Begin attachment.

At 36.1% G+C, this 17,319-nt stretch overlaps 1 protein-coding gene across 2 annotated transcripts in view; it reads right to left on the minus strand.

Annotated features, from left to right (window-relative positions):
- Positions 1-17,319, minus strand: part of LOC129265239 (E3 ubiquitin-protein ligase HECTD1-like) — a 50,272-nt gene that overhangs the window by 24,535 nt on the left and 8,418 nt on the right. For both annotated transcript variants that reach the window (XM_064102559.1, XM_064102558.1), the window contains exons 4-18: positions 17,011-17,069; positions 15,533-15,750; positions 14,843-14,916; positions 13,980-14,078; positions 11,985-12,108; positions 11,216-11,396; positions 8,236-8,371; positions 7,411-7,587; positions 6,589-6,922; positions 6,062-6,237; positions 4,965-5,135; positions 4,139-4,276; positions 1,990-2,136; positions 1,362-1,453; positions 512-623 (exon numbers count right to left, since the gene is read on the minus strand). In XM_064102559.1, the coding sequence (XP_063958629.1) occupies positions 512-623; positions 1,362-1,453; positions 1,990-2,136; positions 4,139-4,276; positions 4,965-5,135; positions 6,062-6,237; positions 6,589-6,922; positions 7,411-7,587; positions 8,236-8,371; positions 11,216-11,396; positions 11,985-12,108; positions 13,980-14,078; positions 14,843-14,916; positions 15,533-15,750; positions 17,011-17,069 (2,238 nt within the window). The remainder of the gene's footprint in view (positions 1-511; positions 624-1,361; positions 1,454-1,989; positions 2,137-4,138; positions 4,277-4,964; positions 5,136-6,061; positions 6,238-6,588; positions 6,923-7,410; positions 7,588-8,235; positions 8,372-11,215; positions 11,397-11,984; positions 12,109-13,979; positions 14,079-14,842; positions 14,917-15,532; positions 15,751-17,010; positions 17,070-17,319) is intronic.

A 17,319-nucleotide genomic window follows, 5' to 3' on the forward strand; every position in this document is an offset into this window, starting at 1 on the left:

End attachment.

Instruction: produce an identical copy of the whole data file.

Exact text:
At 36.1% G+C, this 17,319-nt stretch overlaps 1 protein-coding gene across 2 annotated transcripts in view; it reads right to left on the minus strand.

Annotated features, from left to right (window-relative positions):
- Positions 1-17,319, minus strand: part of LOC129265239 (E3 ubiquitin-protein ligase HECTD1-like) — a 50,272-nt gene that overhangs the window by 24,535 nt on the left and 8,418 nt on the right. For both annotated transcript variants that reach the window (XM_064102559.1, XM_064102558.1), the window contains exons 4-18: positions 17,011-17,069; positions 15,533-15,750; positions 14,843-14,916; positions 13,980-14,078; positions 11,985-12,108; positions 11,216-11,396; positions 8,236-8,371; positions 7,411-7,587; positions 6,589-6,922; positions 6,062-6,237; positions 4,965-5,135; positions 4,139-4,276; positions 1,990-2,136; positions 1,362-1,453; positions 512-623 (exon numbers count right to left, since the gene is read on the minus strand). In XM_064102559.1, the coding sequence (XP_063958629.1) occupies positions 512-623; positions 1,362-1,453; positions 1,990-2,136; positions 4,139-4,276; positions 4,965-5,135; positions 6,062-6,237; positions 6,589-6,922; positions 7,411-7,587; positions 8,236-8,371; positions 11,216-11,396; positions 11,985-12,108; positions 13,980-14,078; positions 14,843-14,916; positions 15,533-15,750; positions 17,011-17,069 (2,238 nt within the window). The remainder of the gene's footprint in view (positions 1-511; positions 624-1,361; positions 1,454-1,989; positions 2,137-4,138; positions 4,277-4,964; positions 5,136-6,061; positions 6,238-6,588; positions 6,923-7,410; positions 7,588-8,235; positions 8,372-11,215; positions 11,397-11,984; positions 12,109-13,979; positions 14,079-14,842; positions 14,917-15,532; positions 15,751-17,010; positions 17,070-17,319) is intronic.

A 17,319-nucleotide genomic window follows, 5' to 3' on the forward strand; every position in this document is an offset into this window, starting at 1 on the left: